Saudi Aramco seeks to step up co-operation with China

Nov 10, 2008 01:00 AM

Saudi Arabia's leading oil firm is looking to step up supplies to and cooperation with China in anticipation of an emergence from the global economic slowdown, Abdallah S. Jum'ah, president of Saudi Arabian Oil Company, or Saudi Aramco, said in Beijing. He saw the economic slowdown in China as short-term, and was focused continuous cooperation in the long haul.
"We think China is one of the biggest growth markets of oil in the world," said Jum'ah, also chief executive officer of Saudi Aramco, which manages the world's largest proven oil reserves and is the world's largest producer of crude oil.

"The oil business is a long-term business. The current economic situation may contribute to the demand reduction. This is experience we have gone through before, and we can weather it this time. We expect demand to come down, but that is not making us panicky or very unhappy. It's the nature of business," he told.
"We're very happy with the cooperation, and we're very happy with all the deals thatwe have done with our friends in China. The deals are beneficial for both parties."

The cooperation mainly embraces direct oil supply to and joint ventures in China, China's corporate presence in gas exploration in Saudi Arabia and Chinese engineering contracts for Saudi Arabia. According to China's General Administration of Customs, the nation became a net oil importer in 1993 and relies on imports to meet around 46.5 % of its total demand of 346 mm tones a year.
Since Saudi Aramco began to supply crude oil to China in 1990, it has become the biggest oil supplier to China, Abdallah Jum'ah said. In 2006, the company signed a memorandum of understanding with Sinopec, China's largest oil refiner. Under the accord, China will increase its imports from the Saudi producer up to 1 mm bpd (50 mm tpy) by 2010.

"We're supplying China with around 750,000 bpd," said Jum'ah. Beyond 2010, his company would continue to supply China with its requirements. "2010 is not a time for the memorandum to come to an end," he added. He reckoned it would supply 1 mm bpd thereafter.
The Saudi company also established, with ExxonMobil as partner, with Sinopec in June 2007 a joint-venture oil refinery and petrochemical complex project in the eastern province of Fujian.
"We are very happy with the outcome, and we're looking forward to the upgrade of the refinery and completion of the construction of the petrochemical complex in the first quarter of 2009," he said.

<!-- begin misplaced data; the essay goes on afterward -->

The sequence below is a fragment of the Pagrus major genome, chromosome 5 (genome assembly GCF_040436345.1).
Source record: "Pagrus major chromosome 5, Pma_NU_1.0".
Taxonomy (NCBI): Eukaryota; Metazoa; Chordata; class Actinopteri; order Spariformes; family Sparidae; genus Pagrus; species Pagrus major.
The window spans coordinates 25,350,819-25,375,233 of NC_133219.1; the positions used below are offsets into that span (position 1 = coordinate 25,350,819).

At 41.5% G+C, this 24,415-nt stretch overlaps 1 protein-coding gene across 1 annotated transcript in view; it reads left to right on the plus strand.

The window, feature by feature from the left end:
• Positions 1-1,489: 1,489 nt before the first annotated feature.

His company was talking with a Sinopec subsidiary about another joint-venture refinery project in Qingdao, a coastal city in the eastern province of Shandong, with agreement yet to be reached.
In terms of cooperation in Saudi Arabia, Jum'ah said, "Sinopec is our partner now in a gas exploration project in Saudi Arabia. The oil exploration in Saudi Arabia is restricted to Saudi Aramco."

He said many Chinese companies were helping his company in construction, information technology and drilling. The projects that would enable the company to produce 12 mm bpd by the end of 2009 would not be affected by the economic slowdown. Even though the demand is going to be lower, the company always kept 1.5 mm to 2 mm bpd of extra capacity as a cushion, so as to maintain the stability of the world oil market in accordance with Saudi government policy, said Jum'ah.
"With the slowing demand in the short term, we may have 3 mm barrels of additional capacity at the end of 2009." His company was confident that demand would pick up, and it would be keeping the cushion, so that the world would not see any economic upheavals caused by instability in oil supplies, he added.

In early November, Saudi Aramco announced the refinery that it would develop on the west coast of Saudi Arabia was to be postponed by some months. Jum'ah said the delay was in anticipation of a slowdown in the engineering, purchase and construction markets when competition with other projects would diminish.
"Maybe it's better financially for us to wait for a few months," he said.

He dismissed concerns over oil prices which have fallen about 60 % from the peak of $ 130 to $ 140 a barrel in July, saying the sustainability and stability of the market were more important.
"There was no reason for the oil price to reach 130 to 140 $ because there was no shortage of oil at that time. The market was well supplied, and our customers were not requesting more oil."

At the end of October, OPEC slashed daily crude oil production by 1.5 mm barrels so as to stabilize the falling oil price.
Jum'ah said Saudi Arabia would cut output in line with one third of the OPEC oil reduction requirement, that was to say 500,000 bpd.

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